Monitoring Targeted Hate in Online Environments

03/13/2018 ∙ by Tim Isbister, et al. ∙ Uppsala universitet FOI 0

Hateful comments, swearwords and sometimes even death threats are becoming a reality for many people today in online environments. This is especially true for journalists, politicians, artists, and other public figures. This paper describes how hate directed towards individuals can be measured in online environments using a simple dictionary-based approach. We present a case study on Swedish politicians, and use examples from this study to discuss shortcomings of the proposed dictionary-based approach. We also outline possibilities for potential refinements of the proposed approach.



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1 Introduction

Digital environments provide an enormously large and accessible platform for people to express a broad range of behavior — perhaps even broader than what can be expressed in real world environments, due to the lack of social accountability in many digital environments. Hate and prejudice are examples of such behaviors that are overrepresented in digital environments. Hate messages in particular are quite common, and have increased significantly in recent years. In fact, many, if not most, digital newspapers have closed down the possibility to comment on articles since the commentary fields have been overflowing with hate messages and racist comments [Gardiner et al.2016]. To many journalists, politicians, artists, and other public figures, hate messages and threats have become a part of daily life. A recent study on Swedish journalists showed that almost 3 out of 4 journalists received threats and insulting comments through emails and social media [Nilsson2015].

Several attempts to automatically detect hate messages in online environments have been made. For example, Warner and Hirschberg Warner:2012 use machine learning coupled with template-based features to detect hate speech in user-generated web content with promising results. Wester et al. WesOvrVel16 examine the effects of various types of linguistic features for detecting threats of violence in a corpus of YouTube comments, and find promising results even using simple bag-of-words representations. On the other hand, Ross et al. ross examine the reliability of annotations of hate speech, and find that the annotator agreement is very low, indicating that hate speech detection is a very challenging problem. The authors suggest that hate speech should be seen as a continuous rather then as a binary problem, and that detailed instructions for the annotators are needed to improve the reliability of hate speech annotation. Waseem and Hovy Waseem:2016 examine the effect of various types of features on hate speech detection, and find that character n-grams and gender information provide the best results. Davidson et al. DavidsonWMW17 argues that lexical methods suffer from low precision and aims to separate hate speech from other instances of offensive language. Their results show that while racist and homophobic content are classified as hate speech, this is not the case for sexist content, which illustrates the challenge in separating hate speech from other instances of offensive language.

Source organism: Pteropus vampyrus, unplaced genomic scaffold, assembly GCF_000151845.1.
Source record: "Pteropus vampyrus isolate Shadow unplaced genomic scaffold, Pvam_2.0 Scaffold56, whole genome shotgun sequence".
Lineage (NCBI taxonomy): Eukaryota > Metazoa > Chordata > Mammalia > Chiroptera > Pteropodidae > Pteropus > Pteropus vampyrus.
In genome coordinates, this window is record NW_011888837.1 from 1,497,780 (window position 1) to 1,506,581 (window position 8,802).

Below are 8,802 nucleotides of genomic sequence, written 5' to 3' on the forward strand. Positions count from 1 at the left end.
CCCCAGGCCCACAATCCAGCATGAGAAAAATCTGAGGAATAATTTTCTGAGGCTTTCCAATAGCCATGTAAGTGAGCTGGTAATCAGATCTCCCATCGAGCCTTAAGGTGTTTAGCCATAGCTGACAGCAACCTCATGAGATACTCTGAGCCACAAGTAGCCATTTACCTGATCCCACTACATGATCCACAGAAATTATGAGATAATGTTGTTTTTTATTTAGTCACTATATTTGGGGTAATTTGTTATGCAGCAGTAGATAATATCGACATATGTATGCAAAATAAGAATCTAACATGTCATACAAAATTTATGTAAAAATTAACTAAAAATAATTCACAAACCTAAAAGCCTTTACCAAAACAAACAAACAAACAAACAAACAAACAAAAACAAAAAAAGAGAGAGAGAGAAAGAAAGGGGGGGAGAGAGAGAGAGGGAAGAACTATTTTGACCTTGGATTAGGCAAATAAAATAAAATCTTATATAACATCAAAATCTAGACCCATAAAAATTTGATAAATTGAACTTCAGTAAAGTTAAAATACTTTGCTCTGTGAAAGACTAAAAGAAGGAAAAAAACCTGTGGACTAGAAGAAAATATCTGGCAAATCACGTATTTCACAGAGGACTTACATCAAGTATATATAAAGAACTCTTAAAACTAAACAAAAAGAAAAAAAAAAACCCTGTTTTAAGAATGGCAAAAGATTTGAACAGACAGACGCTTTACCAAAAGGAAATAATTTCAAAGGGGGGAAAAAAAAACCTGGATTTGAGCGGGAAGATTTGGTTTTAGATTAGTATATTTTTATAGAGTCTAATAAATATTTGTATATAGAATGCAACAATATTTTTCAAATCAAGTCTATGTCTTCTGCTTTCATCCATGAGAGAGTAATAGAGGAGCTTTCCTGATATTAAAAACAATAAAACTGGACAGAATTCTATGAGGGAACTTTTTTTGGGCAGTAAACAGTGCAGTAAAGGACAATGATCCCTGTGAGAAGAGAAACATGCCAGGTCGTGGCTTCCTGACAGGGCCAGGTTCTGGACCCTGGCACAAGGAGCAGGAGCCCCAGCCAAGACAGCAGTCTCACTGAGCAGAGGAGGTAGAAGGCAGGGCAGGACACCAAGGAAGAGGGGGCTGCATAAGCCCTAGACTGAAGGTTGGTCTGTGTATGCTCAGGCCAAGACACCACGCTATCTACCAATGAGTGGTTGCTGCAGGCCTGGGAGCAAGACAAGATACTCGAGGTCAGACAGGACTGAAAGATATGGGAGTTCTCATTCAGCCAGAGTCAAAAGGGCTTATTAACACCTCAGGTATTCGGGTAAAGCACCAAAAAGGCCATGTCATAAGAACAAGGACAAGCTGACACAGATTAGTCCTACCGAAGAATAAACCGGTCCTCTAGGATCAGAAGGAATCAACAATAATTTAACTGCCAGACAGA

The apparent lack of consensus regarding the difficulty of the hate speech detection problem suggests that the problem of hate speech detection deserves further study. This paper contributes to the discussion in two ways. Firstly, we provide a psychological perspective on the concept of hate. Secondly, we present a study of the advantages and disadvantages of using the arguably simplest possible approach to hate speech detection: that of counting occurrences of keywords based on dictionaries of terms related to hate speech. The main goal of this paper is to provide a critical discussion about the possibility of monitoring targeted hate in online environments.

This paper is outlined as follows. Section 2 discusses the psychological aspects of hate and how hate messages can have various level of severity. Section 3 presents a dictionary-based approach to measure hate directed towards individuals. Section 4 provides a case study where we analyze hate speech targeted towards 23 Swedish politicians on immigration-critical websites, and discuss challenges and directions for future work. Finally, Section 5 provides some concluding remarks.

2 On hate

In the psychological literature hate is thought to be a combination to two components: one cognitive and one emotional [Sternberg and Sternberg2008]. The cognitive component can be threat perceptions caused for example by out-group members, but it can also involve devaluation or a negative view of others. The emotional component on the other hand involves emotions such as contempt, disgust, fear, and anger that are generally evoked by the cognitive component. Defined in this way, hates shares much with prejudice, which is defined as negative evaluations or devaluations of others based on their group membership. Like hate, prejudice is argued to be consisting of a cognitive component (stereotypes about others), an emotional component (dislike of others) and a behavioral component (acting in accordance with the emotional and cognitive component [Allport1954]). Hate, like prejudice, functions as the motivational force when people behave in harmful ways toward others.